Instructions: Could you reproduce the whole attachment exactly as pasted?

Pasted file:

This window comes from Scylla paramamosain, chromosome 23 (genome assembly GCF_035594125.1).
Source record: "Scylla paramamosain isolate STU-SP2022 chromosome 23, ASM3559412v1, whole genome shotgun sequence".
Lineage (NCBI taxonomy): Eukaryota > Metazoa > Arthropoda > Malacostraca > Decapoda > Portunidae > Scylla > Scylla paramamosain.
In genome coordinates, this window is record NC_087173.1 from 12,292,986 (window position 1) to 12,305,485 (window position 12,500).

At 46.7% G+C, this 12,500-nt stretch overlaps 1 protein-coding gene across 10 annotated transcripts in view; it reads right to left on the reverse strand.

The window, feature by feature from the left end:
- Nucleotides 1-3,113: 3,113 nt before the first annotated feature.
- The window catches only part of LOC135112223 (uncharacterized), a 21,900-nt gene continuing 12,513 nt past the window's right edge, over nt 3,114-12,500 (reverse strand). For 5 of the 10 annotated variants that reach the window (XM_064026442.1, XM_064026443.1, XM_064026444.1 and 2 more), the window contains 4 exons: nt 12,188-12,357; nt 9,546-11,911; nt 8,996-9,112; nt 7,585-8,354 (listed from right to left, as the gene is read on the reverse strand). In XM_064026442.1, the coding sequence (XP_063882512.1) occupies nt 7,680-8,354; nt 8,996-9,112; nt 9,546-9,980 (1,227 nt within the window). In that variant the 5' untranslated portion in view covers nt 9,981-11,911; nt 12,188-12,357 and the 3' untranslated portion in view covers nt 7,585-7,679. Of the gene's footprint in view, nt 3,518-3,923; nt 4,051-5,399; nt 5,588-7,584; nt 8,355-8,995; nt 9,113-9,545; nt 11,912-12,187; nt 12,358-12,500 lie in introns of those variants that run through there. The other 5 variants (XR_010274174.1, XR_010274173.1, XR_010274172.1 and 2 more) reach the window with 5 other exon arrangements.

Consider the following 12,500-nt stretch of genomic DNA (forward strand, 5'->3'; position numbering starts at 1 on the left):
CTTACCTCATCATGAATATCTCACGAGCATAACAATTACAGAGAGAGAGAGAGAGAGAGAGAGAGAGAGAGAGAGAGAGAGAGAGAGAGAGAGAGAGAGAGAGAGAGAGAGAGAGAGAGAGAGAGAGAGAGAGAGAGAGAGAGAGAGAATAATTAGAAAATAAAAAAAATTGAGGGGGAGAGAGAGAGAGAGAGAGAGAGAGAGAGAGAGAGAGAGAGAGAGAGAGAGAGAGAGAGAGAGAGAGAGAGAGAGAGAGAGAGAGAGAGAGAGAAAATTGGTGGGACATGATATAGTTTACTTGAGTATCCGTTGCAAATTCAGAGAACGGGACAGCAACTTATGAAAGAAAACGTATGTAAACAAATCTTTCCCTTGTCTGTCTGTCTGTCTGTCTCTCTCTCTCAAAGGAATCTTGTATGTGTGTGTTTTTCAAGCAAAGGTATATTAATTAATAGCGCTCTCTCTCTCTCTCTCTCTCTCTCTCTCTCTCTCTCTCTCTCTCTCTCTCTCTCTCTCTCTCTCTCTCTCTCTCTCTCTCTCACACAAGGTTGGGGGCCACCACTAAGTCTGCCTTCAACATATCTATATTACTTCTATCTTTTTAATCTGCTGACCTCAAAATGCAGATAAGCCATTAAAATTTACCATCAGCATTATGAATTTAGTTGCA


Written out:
This window comes from Scylla paramamosain, chromosome 23 (genome assembly GCF_035594125.1).
Source record: "Scylla paramamosain isolate STU-SP2022 chromosome 23, ASM3559412v1, whole genome shotgun sequence".
Lineage (NCBI taxonomy): Eukaryota > Metazoa > Arthropoda > Malacostraca > Decapoda > Portunidae > Scylla > Scylla paramamosain.
In genome coordinates, this window is record NC_087173.1 from 12,292,986 (window position 1) to 12,305,485 (window position 12,500).

At 46.7% G+C, this 12,500-nt stretch overlaps 1 protein-coding gene across 10 annotated transcripts in view; it reads right to left on the reverse strand.

The window, feature by feature from the left end:
- Nucleotides 1-3,113: 3,113 nt before the first annotated feature.
- The window catches only part of LOC135112223 (uncharacterized), a 21,900-nt gene continuing 12,513 nt past the window's right edge, over nt 3,114-12,500 (reverse strand). For 5 of the 10 annotated variants that reach the window (XM_064026442.1, XM_064026443.1, XM_064026444.1 and 2 more), the window contains 4 exons: nt 12,188-12,357; nt 9,546-11,911; nt 8,996-9,112; nt 7,585-8,354 (listed from right to left, as the gene is read on the reverse strand). In XM_064026442.1, the coding sequence (XP_063882512.1) occupies nt 7,680-8,354; nt 8,996-9,112; nt 9,546-9,980 (1,227 nt within the window). In that variant the 5' untranslated portion in view covers nt 9,981-11,911; nt 12,188-12,357 and the 3' untranslated portion in view covers nt 7,585-7,679. Of the gene's footprint in view, nt 3,518-3,923; nt 4,051-5,399; nt 5,588-7,584; nt 8,355-8,995; nt 9,113-9,545; nt 11,912-12,187; nt 12,358-12,500 lie in introns of those variants that run through there. The other 5 variants (XR_010274174.1, XR_010274173.1, XR_010274172.1 and 2 more) reach the window with 5 other exon arrangements.

Consider the following 12,500-nt stretch of genomic DNA (forward strand, 5'->3'; position numbering starts at 1 on the left):
CTTACCTCATCATGAATATCTCACGAGCATAACAATTACAGAGAGAGAGAGAGAGAGAGAGAGAGAGAGAGAGAGAGAGAGAGAGAGAGAGAGAGAGAGAGAGAGAGAGAGAGAGAGAGAGAGAGAGAGAGAGAGAGAGAGAGAGAGAATAATTAGAAAATAAAAAAAATTGAGGGGGAGAGAGAGAGAGAGAGAGAGAGAGAGAGAGAGAGAGAGAGAGAGAGAGAGAGAGAGAGAGAGAGAGAGAGAGAGAGAGAGAGAGAGAGAGAGAAAATTGGTGGGACATGATATAGTTTACTTGAGTATCCGTTGCAAATTCAGAGAACGGGACAGCAACTTATGAAAGAAAACGTATGTAAACAAATCTTTCCCTTGTCTGTCTGTCTGTCTGTCTCTCTCTCTCAAAGGAATCTTGTATGTGTGTGTTTTTCAAGCAAAGGTATATTAATTAATAGCGCTCTCTCTCTCTCTCTCTCTCTCTCTCTCTCTCTCTCTCTCTCTCTCTCTCTCTCTCTCTCTCTCTCTCTCTCTCTCTCTCTCACACAAGGTTGGGGGCCACCACTAAGTCTGCCTTCAACATATCTATATTACTTCTATCTTTTTAATCTGCTGACCTCAAAATGCAGATAAGCCATTAAAATTTACCATCAGCATTATGAATTTAGTTGCA